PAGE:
Chelsea joined Arsenal, Bristol City and Manchester City in the semi-finals of the Carabao Cup with a dramatic late win over Bournemouth at Stamford Bridge on Wednesday night.

Antonio Conte promised minutes for his fringe men. He delivered on that, with Kenedy, Ethan Ampadu, Danny Drinkwater, Willy Caballero and Michy Batshuayi getting the nod from the start. The visiting Cherries set up in a 3-5-2 with Jermain Defoe leading the line.

Ampadu scythed down Defoe within the first 90 seconds to pick up a deserved yellow card. A tackle that could be seen as a reminder of the teenager’s time in League Two with Exeter City left Defoe with the physio on the turf for a minute or two.

Chelsea gently tapped the ball around for the opening 12 minutes or so. A sharp change of pace saw Kenedy slide Cesc Fabregas behind the Bournemouth defence down the inside-right channel, and – in typically cool fashion – the Spaniard rolled the ball across the box to Willian. The Brazilian stroked it home with Artur Boruc in no-man’s-land. In the goalkeeper’s defence, he probably expected Fabregas to shoot himself or take another touch.

Soon after Chelsea took the lead, two visiting players were on the ground. Defoe never shook off Ampadu’s early tackle, and was replaced by Jordon Ibe, while Harry Arter recovered from taking a knee to the head from a team-mate.

Ampadu marshalled the backline like a veteran throughout the first half. His early caution had no impact on his enthusiastic tackling, and his midfield experience clearly aided his calmness on the ball from the middle of the back three.

After the goal, a period of calm left us with a sleepy Carabao Cup tie, just as had been suffered at the Emirates on Tuesday. Chelsea had the majority of the ball, but were happy to be ultra-patient, and the defence quickly squashed any Bournemouth advance.

As the clock ticked past 40, Kenedy had perhaps Chelsea’s best opening since the goal. Bournemouth’s defence parted in front of him as Batshuayi made a darting run to the left, but the Brazilian horribly mishit his shot from 25 yards that drifted into the crowd.

The whistle went for half-time with the Chelsea fans satisfied thanks to the early goal, but very few people entertained. The Blues had been sloppy, and their visitors had lacked attacking impetus.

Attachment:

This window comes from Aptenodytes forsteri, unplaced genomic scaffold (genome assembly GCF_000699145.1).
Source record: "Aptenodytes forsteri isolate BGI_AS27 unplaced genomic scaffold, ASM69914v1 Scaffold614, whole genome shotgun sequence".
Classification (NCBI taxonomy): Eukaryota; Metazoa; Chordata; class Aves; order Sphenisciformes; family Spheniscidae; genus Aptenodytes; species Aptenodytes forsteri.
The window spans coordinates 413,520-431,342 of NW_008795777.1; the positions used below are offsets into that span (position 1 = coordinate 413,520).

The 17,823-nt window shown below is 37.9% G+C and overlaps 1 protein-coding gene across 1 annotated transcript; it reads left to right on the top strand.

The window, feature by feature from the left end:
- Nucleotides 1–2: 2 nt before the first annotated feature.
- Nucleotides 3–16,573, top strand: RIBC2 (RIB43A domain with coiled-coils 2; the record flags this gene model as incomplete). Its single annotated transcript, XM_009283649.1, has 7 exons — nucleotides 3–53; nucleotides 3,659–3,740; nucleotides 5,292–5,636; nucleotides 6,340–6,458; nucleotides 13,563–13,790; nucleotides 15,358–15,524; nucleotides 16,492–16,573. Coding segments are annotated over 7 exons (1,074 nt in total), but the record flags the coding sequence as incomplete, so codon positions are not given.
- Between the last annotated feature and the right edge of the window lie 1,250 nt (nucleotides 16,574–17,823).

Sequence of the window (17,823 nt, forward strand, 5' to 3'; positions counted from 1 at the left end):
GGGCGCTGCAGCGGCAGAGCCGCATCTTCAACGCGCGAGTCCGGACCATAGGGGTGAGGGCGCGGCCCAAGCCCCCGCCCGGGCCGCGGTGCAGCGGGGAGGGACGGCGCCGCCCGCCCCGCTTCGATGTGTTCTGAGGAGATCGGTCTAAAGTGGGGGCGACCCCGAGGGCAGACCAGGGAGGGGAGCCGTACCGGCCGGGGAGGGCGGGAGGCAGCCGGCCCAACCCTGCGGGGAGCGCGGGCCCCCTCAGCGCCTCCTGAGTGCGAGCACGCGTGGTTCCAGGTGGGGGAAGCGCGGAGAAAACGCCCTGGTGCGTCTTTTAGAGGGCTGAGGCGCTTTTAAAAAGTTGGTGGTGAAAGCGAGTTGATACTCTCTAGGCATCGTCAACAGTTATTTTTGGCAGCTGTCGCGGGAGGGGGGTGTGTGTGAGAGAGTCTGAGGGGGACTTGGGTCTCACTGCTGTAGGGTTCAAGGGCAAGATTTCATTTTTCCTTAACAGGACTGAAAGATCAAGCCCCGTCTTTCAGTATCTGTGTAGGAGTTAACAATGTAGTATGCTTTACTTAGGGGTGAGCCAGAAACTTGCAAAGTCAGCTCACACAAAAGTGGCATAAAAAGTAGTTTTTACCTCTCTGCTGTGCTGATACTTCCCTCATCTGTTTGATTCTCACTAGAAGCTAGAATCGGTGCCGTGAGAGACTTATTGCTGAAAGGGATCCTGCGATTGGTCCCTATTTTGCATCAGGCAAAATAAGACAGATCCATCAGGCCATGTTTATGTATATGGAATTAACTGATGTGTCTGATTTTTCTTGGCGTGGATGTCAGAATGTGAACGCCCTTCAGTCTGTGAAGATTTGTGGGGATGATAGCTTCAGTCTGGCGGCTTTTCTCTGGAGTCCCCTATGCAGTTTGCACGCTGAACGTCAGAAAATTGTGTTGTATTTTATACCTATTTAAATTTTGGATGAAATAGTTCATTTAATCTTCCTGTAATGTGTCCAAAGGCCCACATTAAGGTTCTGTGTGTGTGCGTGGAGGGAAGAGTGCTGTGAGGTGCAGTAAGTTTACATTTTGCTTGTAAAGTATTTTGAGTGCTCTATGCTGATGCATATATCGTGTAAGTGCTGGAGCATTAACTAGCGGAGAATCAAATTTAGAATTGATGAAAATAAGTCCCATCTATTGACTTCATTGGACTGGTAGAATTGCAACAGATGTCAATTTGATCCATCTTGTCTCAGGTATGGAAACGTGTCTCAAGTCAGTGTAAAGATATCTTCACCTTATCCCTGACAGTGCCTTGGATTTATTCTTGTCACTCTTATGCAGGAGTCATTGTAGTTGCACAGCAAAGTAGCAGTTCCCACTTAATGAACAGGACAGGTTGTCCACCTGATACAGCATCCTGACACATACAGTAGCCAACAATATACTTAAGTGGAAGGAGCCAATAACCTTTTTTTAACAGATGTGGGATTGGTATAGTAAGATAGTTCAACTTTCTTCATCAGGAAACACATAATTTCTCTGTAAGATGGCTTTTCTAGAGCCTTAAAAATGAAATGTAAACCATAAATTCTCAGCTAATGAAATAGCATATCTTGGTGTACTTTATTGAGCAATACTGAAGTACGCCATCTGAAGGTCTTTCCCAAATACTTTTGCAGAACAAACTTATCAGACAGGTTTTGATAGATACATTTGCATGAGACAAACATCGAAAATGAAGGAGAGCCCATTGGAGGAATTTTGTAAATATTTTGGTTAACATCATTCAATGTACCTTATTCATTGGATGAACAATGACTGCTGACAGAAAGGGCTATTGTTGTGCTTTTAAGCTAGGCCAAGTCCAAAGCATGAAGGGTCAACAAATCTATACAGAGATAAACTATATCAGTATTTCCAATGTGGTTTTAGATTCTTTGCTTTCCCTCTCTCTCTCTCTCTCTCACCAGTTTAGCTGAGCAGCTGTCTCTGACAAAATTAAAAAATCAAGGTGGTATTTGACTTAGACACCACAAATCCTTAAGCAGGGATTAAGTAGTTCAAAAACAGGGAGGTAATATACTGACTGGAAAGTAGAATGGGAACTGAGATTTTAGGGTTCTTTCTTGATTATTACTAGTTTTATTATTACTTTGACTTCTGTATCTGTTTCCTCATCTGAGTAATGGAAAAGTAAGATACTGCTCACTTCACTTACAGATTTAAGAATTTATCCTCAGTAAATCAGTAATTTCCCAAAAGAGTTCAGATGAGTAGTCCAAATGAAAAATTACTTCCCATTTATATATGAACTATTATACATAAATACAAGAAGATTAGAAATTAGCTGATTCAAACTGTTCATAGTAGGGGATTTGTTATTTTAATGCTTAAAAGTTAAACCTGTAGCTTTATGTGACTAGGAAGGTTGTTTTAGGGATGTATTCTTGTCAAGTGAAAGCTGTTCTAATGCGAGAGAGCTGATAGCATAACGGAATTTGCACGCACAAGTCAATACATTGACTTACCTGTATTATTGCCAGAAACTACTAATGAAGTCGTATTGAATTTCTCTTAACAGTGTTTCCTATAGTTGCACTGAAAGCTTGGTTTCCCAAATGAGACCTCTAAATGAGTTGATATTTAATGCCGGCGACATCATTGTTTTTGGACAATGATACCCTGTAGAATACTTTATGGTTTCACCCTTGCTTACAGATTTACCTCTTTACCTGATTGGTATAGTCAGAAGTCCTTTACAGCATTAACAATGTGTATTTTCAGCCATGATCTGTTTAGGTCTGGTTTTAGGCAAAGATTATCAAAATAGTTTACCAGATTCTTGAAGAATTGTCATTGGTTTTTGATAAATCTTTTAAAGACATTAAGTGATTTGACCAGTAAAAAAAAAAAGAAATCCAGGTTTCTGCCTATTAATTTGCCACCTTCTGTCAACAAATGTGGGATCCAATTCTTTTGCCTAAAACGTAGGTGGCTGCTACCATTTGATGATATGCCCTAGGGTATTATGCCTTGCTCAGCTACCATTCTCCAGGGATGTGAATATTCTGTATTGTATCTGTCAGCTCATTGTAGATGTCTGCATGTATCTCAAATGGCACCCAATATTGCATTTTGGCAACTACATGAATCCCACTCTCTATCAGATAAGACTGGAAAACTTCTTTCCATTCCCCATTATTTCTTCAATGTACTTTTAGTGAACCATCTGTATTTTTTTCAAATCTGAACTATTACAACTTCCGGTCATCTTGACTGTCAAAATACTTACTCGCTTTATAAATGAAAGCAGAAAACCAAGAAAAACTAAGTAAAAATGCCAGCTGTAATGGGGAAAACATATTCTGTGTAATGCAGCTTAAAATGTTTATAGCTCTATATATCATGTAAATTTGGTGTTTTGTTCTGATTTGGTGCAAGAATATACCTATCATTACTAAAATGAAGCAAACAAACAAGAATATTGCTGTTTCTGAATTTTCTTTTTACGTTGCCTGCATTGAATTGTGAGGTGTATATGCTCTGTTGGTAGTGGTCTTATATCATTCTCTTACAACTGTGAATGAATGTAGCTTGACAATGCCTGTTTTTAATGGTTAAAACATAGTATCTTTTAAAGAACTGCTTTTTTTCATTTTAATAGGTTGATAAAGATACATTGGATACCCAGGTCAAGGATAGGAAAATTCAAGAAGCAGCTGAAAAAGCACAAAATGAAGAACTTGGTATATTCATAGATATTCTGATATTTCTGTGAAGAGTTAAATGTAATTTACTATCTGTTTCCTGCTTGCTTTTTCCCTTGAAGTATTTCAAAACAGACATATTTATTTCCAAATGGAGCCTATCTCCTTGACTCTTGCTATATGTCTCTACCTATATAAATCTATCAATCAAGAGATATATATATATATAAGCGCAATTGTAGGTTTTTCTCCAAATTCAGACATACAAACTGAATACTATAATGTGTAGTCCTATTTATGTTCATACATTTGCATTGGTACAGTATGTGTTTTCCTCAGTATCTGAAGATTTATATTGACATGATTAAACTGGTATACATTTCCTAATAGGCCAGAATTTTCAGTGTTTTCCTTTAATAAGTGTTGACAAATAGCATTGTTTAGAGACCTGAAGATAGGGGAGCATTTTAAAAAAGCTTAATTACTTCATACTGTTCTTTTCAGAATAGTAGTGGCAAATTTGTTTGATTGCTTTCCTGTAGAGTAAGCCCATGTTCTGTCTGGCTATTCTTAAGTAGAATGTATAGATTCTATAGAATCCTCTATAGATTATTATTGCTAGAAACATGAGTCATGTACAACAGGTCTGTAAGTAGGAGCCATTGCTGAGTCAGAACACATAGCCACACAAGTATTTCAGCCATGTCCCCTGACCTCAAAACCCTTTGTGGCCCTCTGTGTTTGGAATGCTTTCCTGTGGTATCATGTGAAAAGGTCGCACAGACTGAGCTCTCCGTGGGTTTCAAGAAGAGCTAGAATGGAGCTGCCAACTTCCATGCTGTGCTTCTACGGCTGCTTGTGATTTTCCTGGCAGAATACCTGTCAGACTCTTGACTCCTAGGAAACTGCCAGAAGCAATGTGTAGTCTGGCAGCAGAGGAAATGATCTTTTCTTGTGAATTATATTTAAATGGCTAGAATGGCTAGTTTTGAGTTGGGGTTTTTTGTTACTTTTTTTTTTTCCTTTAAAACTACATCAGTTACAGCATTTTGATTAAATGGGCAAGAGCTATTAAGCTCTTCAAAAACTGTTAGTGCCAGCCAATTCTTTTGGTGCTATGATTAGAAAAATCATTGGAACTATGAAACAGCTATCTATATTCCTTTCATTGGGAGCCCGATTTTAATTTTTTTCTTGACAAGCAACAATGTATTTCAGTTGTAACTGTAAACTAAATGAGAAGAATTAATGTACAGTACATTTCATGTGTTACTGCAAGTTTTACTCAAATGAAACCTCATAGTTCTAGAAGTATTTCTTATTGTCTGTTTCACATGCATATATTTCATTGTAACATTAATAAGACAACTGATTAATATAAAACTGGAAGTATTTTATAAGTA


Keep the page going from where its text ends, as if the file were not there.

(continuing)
Eddie Howe clearly did or said something at half time to ignite Bournemouth. The first 10 minutes of the second period was dominated by the Cherries, though opportunities remained almost non-existent.

Having weathered the early storm, Chelsea regained control of play and readied Eden Hazard and Tiemoue Bakayoko.

Willian and Pedro were the two to make way, signalling a return to 3-5-2. Given Bournemouth’s ascendancy in the second half, it was of no surprise that Conte wanted to add Bakayoko to the middle third, while giving Hazard complete freedom to launch on the counter.

It took until the 68th minute for anything of note to happen. Kenedy squared up Adam Smith near the byline on the left, and rainbow flicked the ball over the right-back’s head. Smith raised his hands, which saw the Brazilian leap to the ground. Clumsy defending, and Chelsea a little unfortunate not to receive a game-altering spot kick.

Conte was understandably keen to avoid extra time, and he needed a second goal to guarantee that. He turned to Alvaro Morata, who replaced Batshuayi in the 73rd minute. At the same stoppage, Howe brought on Lewis Cook for Arter.

Ibe went close for Bournemouth from the edge of the box in the 78th minute. His low, driven shot fizzed past Caballero’s right-hand post.

The odd lofted cross provided little to no danger for Chelsea, as Bournemouth were short of guile when chasing the game.

A long throw moments from the board being lifted for added time awoke a drowsy evening. Morata made a poor headed clearance, which only landed at the edge of the box. The ball was then squared to Dan Gosling, who had several yards to himself. He eyed up the top-right-hand corner of the goal, and swept it past the leaping Caballero.

Stamford Bridge was in a shock. A calm, bemusement, if you like. What was eking into a routine victory had become a disaster: 30 extra minutes.

Well, even that didn’t last long. Hazard had hardly touched the ball since coming on, but the Belgian found himself behind the Bournemouth defence almost immediately after the goal. Receiving a driven ball, the forward was almost parallel to the byline. With a covering defender stopping a turn towards the goal, Hazard executed a smooth backheel.

His sci-fi-worthy understanding with Morata paid off. The ball was within reach of the charging Spaniard, who beat Boruc to it. He poked it past the rushing Polish stopper to make it 2-1.

Bournemouth had time for one attack, but it was fruitless.

Late drama compensated for what was a very ordinary cup tie. Chelsea were lucky, Bournemouth will be left with a cruel twang, yet it was probably a fair result. And, most importantly, it evaded an extra half-hour that no team can afford in December.

The performance of Ampadu was the highlight for Chelsea, while the indifferent displays from Drinkwater and Zappacosta will only encourage Conte’s frustration with his depth.